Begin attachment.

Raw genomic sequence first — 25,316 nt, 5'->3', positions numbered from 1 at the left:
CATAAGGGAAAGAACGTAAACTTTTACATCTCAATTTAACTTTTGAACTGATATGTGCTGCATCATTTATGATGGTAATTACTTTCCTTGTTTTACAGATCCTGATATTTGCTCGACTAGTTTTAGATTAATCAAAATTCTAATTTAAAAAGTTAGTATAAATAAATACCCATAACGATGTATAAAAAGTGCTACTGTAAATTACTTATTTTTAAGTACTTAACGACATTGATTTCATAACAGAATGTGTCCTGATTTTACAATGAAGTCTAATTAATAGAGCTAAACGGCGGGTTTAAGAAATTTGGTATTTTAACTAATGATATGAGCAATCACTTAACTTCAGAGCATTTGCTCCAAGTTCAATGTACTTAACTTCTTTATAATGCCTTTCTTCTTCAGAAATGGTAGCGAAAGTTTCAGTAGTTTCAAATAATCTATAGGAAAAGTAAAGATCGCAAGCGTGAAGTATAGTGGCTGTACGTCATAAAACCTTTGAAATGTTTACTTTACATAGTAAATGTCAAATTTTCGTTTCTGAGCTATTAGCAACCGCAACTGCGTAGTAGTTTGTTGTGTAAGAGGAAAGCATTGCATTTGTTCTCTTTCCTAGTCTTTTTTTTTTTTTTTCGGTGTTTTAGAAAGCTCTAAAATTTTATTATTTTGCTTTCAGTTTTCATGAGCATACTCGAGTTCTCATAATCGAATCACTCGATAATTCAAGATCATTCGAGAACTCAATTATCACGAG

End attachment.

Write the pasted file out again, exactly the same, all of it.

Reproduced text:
Raw genomic sequence first — 25,316 nt, 5'->3', positions numbered from 1 at the left:
CATAAGGGAAAGAACGTAAACTTTTACATCTCAATTTAACTTTTGAACTGATATGTGCTGCATCATTTATGATGGTAATTACTTTCCTTGTTTTACAGATCCTGATATTTGCTCGACTAGTTTTAGATTAATCAAAATTCTAATTTAAAAAGTTAGTATAAATAAATACCCATAACGATGTATAAAAAGTGCTACTGTAAATTACTTATTTTTAAGTACTTAACGACATTGATTTCATAACAGAATGTGTCCTGATTTTACAATGAAGTCTAATTAATAGAGCTAAACGGCGGGTTTAAGAAATTTGGTATTTTAACTAATGATATGAGCAATCACTTAACTTCAGAGCATTTGCTCCAAGTTCAATGTACTTAACTTCTTTATAATGCCTTTCTTCTTCAGAAATGGTAGCGAAAGTTTCAGTAGTTTCAAATAATCTATAGGAAAAGTAAAGATCGCAAGCGTGAAGTATAGTGGCTGTACGTCATAAAACCTTTGAAATGTTTACTTTACATAGTAAATGTCAAATTTTCGTTTCTGAGCTATTAGCAACCGCAACTGCGTAGTAGTTTGTTGTGTAAGAGGAAAGCATTGCATTTGTTCTCTTTCCTAGTCTTTTTTTTTTTTTTTCGGTGTTTTAGAAAGCTCTAAAATTTTATTATTTTGCTTTCAGTTTTCATGAGCATACTCGAGTTCTCATAATCGAATCACTCGATAATTCAAGATCATTCGAGAACTCAATTATCACGAG